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J Med Chem. 2000 Apr 6;43(7):1380-97.

Tyrosine kinase inhibitors. 17. Irreversible inhibitors of the epidermal growth factor receptor: 4-(phenylamino)quinazoline- and 4-(phenylamino)pyrido[3,2-d]pyrimidine-6-acrylamides bearing additional solubilizing functions.

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Auckland Cancer Society Research Centre, Faculty of Medical and Health Sciences, The University of Auckland, Private Bag 92019, Auckland, New Zealand.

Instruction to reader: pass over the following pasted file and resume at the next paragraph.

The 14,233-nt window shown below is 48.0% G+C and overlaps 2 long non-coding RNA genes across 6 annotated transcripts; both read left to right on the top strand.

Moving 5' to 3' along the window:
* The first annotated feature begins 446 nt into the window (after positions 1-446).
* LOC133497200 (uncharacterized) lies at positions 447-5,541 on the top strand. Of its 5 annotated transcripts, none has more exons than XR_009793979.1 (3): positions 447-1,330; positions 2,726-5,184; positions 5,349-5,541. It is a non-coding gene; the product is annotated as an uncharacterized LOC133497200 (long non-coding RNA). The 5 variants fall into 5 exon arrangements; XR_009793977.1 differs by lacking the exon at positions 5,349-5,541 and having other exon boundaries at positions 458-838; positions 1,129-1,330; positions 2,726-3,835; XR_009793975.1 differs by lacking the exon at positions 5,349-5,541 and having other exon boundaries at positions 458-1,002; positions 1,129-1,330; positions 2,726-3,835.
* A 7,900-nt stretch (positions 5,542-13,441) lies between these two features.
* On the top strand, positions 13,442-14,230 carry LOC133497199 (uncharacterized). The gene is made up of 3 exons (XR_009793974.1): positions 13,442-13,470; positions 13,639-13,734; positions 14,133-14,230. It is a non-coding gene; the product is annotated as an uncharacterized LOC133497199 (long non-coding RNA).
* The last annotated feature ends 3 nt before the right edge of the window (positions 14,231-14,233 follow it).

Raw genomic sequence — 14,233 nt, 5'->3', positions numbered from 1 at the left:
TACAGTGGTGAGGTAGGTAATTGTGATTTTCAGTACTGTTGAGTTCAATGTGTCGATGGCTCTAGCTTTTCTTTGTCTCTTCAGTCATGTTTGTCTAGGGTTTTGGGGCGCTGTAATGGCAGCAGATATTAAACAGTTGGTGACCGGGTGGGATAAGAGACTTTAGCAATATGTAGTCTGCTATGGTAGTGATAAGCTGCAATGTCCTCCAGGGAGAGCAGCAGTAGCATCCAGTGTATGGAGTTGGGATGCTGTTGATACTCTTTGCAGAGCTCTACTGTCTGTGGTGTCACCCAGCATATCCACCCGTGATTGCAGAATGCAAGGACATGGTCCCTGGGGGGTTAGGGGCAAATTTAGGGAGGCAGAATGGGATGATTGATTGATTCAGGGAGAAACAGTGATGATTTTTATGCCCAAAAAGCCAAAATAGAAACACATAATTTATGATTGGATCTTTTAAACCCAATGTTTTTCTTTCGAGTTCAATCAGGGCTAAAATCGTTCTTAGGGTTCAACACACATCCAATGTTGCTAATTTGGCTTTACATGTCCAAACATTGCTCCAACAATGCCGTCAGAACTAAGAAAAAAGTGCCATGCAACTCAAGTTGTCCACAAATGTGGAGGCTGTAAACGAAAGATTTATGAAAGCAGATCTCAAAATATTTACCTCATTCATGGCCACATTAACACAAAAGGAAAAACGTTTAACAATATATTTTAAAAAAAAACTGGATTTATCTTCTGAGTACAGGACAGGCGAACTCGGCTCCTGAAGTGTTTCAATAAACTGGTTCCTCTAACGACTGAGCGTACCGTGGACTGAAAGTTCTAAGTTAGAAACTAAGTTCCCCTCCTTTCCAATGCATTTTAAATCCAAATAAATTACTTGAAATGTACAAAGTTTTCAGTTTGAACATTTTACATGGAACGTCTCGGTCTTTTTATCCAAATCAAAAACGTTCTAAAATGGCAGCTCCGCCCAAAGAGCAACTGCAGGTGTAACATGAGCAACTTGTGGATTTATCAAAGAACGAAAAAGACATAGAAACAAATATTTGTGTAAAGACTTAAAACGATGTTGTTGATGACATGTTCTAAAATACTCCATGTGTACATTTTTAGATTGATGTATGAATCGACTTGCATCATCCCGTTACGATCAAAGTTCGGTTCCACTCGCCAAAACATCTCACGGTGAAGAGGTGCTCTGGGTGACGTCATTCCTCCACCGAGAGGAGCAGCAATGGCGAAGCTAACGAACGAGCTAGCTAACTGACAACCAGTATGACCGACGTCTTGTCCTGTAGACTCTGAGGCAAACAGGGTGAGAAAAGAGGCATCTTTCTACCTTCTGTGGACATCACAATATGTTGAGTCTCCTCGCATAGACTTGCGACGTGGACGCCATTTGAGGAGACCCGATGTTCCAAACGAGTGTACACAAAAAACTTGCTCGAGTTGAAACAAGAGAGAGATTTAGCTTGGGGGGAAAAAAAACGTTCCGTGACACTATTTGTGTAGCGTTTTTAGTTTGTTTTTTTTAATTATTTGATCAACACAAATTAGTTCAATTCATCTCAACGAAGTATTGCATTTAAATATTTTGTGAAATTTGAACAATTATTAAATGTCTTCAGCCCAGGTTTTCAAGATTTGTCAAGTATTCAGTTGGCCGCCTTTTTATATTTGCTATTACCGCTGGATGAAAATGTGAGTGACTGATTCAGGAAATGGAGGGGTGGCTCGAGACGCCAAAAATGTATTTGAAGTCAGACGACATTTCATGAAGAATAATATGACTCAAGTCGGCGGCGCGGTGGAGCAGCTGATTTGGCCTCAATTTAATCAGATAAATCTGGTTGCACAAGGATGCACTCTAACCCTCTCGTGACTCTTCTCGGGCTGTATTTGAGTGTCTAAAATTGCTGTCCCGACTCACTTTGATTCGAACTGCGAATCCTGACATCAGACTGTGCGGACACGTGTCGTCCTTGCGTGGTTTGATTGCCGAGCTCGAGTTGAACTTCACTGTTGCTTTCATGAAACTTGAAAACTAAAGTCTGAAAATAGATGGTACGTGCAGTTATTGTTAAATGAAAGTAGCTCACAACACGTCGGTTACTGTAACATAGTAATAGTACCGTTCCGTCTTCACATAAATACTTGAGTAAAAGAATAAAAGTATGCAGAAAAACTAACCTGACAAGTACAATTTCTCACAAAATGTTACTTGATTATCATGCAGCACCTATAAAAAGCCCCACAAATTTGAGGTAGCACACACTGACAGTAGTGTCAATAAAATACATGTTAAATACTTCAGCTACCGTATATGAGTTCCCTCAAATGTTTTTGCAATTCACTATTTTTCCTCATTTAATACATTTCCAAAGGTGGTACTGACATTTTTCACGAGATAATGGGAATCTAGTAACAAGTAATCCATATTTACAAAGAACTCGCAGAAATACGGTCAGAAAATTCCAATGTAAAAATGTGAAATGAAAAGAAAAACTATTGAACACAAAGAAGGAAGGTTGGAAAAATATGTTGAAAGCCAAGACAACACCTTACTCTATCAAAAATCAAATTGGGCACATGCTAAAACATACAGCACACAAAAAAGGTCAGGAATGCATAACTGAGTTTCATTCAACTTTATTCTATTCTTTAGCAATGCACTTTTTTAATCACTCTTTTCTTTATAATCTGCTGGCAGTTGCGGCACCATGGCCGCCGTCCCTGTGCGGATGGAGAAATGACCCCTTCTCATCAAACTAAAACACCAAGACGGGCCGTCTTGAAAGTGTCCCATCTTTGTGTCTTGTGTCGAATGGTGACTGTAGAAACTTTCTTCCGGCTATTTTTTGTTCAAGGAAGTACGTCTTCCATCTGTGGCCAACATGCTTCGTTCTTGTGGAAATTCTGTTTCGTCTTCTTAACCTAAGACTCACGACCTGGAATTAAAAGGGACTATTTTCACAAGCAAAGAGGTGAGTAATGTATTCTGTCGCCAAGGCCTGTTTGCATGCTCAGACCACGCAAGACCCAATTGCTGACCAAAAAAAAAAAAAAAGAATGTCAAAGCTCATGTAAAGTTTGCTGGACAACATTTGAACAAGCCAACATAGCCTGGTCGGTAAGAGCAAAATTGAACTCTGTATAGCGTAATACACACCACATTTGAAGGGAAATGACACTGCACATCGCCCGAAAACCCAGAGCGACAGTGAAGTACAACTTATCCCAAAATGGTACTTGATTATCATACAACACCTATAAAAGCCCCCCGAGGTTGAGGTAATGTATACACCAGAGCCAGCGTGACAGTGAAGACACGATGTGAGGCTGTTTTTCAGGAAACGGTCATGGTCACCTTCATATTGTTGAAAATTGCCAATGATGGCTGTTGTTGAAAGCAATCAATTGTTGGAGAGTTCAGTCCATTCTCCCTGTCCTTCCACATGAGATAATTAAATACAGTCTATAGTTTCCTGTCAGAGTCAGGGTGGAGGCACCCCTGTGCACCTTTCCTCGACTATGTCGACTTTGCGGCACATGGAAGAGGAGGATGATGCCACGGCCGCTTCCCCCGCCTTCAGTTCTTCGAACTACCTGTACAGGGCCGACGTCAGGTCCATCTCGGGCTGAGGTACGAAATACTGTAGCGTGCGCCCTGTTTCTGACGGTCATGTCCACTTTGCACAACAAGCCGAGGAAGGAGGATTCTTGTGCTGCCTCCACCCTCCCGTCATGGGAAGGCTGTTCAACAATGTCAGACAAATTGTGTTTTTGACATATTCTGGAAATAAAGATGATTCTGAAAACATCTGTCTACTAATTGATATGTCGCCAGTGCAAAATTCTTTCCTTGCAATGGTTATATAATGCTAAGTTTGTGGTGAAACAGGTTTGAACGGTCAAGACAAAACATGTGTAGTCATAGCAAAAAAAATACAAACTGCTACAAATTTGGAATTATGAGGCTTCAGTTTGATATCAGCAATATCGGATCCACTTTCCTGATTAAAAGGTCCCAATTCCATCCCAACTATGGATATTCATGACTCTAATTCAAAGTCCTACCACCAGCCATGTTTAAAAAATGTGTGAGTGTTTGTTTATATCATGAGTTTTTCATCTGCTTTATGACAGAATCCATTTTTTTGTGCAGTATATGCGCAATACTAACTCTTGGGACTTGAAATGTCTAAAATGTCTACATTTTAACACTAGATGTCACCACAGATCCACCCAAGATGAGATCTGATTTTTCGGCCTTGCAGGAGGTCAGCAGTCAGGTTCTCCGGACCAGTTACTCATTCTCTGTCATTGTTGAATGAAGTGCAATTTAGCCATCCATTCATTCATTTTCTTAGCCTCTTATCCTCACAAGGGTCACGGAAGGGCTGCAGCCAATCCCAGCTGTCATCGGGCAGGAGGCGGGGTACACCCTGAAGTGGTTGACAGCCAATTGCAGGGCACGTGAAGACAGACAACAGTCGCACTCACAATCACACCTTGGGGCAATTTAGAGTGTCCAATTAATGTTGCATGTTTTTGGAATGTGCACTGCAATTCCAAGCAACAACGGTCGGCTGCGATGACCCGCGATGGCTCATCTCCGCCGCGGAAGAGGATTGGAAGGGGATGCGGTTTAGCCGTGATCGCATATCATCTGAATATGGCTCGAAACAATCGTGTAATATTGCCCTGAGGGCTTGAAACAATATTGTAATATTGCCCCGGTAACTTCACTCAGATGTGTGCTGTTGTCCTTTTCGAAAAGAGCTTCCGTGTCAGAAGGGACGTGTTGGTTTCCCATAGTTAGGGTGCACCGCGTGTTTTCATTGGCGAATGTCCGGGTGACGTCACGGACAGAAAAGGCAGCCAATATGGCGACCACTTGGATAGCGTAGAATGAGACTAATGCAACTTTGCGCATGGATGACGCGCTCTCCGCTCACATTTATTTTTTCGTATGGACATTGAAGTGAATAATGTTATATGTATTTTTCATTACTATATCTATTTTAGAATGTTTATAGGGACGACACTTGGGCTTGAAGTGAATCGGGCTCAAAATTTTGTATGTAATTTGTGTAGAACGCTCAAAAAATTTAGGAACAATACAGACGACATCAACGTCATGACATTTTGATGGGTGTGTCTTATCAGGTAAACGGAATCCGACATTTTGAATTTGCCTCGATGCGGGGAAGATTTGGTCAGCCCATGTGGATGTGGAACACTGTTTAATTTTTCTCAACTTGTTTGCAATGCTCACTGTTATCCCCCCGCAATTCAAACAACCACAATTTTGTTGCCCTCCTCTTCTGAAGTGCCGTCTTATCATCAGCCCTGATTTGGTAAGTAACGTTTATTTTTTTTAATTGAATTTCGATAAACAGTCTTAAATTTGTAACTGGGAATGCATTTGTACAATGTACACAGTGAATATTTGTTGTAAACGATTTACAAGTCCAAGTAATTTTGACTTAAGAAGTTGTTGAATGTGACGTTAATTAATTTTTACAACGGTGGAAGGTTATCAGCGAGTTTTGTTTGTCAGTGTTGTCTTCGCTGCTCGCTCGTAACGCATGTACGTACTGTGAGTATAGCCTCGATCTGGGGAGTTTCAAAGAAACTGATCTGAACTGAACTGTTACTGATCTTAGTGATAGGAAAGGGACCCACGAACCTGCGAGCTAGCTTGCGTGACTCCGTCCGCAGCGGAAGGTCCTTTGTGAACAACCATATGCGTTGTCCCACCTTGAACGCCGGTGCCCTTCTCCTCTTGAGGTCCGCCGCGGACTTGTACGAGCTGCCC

4-Anilinoquinazoline- and 4-anilinopyrido[3,2-d]pyrimidine-6-acrylamides substituted with solubilizing 7-alkylamine or 7-alkoxyamine side chains were prepared by reaction of the corresponding 6-amines with acrylic acid or acrylic acid anhydrides. In the pyrido[3,2-d]pyrimidine series, the intermediate 6-amino-7-alkylamines were prepared from 7-bromo-6-fluoropyrido[3,2-d]pyrimidine via Stille coupling with the appropriate stannane under palladium(0) catalysis. This proved a versatile method for the introduction of cationic solubilizing side chains. The compounds were evaluated for their inhibition of phosphorylation of the isolated EGFR enzyme and for inhibition of EGF-stimulated autophosphorylation of EGFR in A431 cells and of heregulin-stimulated autophosphorylation of erbB2 in MDA-MB 453 cells. Quinazoline analogues with 7-alkoxyamine solubilizing groups were potent irreversible inhibitors of the isolated EGFR enzyme, with IC(50[app]) values from 2 to 4 nM, and potently inhibited both EGFR and erbB2 autophosphorylation in cells. 7-Alkylamino- and 7-alkoxyaminopyrido[3,2-d]pyrimidines were also irreversible inhibitors with equal or superior potency against the isolated enzyme but were less effective in the cellular autophosphorylation assays. Both quinazoline- and pyrido[3,2-d]pyrimidine-6-acrylamides bound at the ATP site alkylating cysteine 773, as shown by electrospray ionization mass spectrometry, and had similar rates of absorptive and secretory transport in Caco-2 cells. A comparison of two 7-propoxymorpholide analogues showed that the pyrido[3,2-d]pyrimidine-6-acrylamide had greater amide instability and higher acrylamide reactivity, being converted to glutathione adducts in cells more rapidly than the corresponding quinazoline. This difference may contribute to the observed lower cellular potency of the pyrido[3,2-d]pyrimidine-6-acrylamides. Selected compounds showed high in vivo activity against A431 xenografts on oral dosing, with the quinazolines being superior to the pyrido[3,2-d]pyrimidines. Overall, the quinazolines proved superior to previous analogues in terms of aqueous solubility, potency, and in vivo antitumor activity, and one example (CI 1033) has been selected for clinical evaluation.

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